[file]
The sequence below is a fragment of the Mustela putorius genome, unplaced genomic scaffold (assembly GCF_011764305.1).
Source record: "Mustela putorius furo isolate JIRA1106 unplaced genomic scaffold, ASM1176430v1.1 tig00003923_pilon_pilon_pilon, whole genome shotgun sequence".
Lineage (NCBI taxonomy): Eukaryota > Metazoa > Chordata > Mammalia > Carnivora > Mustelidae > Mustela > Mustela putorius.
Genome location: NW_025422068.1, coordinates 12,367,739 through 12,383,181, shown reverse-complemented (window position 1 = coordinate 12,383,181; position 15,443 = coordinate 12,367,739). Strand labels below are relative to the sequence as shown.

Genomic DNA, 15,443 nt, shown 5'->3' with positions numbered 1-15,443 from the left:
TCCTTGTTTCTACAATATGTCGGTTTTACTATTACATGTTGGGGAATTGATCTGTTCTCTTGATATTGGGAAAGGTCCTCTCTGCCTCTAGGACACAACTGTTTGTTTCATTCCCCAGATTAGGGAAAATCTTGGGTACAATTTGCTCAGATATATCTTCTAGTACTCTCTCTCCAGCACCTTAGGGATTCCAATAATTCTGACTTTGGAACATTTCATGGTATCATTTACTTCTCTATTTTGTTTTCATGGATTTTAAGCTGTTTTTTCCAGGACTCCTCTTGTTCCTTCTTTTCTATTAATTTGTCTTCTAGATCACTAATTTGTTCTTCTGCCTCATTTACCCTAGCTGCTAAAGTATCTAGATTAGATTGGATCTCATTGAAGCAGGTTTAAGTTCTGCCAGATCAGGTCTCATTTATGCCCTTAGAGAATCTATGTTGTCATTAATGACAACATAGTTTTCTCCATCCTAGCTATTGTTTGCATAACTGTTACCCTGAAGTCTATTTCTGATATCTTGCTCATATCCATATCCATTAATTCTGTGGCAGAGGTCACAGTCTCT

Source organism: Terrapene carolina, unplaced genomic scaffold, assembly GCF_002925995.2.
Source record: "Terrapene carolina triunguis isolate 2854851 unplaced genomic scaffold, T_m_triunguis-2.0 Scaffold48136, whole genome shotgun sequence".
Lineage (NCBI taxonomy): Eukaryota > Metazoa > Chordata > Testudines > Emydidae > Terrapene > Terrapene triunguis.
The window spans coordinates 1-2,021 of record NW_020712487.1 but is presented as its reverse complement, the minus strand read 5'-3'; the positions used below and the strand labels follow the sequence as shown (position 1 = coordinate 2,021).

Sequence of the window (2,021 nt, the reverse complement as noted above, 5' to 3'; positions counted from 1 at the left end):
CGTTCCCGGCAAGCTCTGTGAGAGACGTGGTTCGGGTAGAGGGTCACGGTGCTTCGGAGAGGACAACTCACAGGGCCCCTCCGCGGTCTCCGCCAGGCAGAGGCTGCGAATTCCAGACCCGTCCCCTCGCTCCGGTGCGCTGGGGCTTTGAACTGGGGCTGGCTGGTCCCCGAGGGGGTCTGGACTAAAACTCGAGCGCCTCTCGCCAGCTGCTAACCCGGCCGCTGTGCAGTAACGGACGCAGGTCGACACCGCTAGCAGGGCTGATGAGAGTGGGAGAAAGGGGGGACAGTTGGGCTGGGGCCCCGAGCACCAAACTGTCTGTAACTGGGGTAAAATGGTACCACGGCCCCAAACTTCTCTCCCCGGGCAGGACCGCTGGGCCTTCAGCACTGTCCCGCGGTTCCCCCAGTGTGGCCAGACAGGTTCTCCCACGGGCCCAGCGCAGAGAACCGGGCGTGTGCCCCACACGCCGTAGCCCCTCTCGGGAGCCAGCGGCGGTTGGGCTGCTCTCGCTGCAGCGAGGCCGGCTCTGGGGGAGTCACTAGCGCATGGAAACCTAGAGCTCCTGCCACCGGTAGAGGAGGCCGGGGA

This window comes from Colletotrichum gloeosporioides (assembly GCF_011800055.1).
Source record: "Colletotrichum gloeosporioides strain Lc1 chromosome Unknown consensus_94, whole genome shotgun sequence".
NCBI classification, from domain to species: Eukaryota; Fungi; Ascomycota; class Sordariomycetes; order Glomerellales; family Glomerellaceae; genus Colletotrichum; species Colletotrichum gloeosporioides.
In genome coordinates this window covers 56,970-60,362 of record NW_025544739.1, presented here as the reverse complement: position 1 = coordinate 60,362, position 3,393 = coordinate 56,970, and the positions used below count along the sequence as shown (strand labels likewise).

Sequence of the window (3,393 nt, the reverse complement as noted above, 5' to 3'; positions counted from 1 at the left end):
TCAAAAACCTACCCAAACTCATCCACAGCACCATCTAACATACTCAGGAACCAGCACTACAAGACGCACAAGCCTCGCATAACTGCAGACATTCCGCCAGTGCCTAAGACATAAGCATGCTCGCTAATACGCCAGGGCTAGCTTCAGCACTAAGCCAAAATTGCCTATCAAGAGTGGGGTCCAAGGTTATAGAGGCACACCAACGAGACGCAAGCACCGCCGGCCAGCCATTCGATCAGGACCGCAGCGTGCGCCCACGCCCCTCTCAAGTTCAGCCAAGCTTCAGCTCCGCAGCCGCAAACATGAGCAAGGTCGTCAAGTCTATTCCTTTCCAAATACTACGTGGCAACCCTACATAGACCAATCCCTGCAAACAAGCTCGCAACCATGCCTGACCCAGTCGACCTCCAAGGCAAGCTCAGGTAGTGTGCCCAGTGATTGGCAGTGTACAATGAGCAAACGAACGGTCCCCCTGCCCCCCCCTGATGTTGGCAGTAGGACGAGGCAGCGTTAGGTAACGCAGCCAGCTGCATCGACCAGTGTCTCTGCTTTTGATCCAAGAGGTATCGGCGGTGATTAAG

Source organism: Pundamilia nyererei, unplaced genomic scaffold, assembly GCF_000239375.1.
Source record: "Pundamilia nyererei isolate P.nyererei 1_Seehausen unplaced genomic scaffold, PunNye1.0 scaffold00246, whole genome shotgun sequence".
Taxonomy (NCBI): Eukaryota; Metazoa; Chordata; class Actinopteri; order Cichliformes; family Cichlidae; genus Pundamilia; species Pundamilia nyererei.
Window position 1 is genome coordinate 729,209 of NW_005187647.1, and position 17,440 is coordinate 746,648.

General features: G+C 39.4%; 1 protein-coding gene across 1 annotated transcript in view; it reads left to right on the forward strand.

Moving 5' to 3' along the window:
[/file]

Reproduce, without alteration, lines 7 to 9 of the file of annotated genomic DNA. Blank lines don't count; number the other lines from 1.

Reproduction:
Source organism: Terrapene carolina, unplaced genomic scaffold, assembly GCF_002925995.2.
Source record: "Terrapene carolina triunguis isolate 2854851 unplaced genomic scaffold, T_m_triunguis-2.0 Scaffold48136, whole genome shotgun sequence".
Lineage (NCBI taxonomy): Eukaryota > Metazoa > Chordata > Testudines > Emydidae > Terrapene > Terrapene triunguis.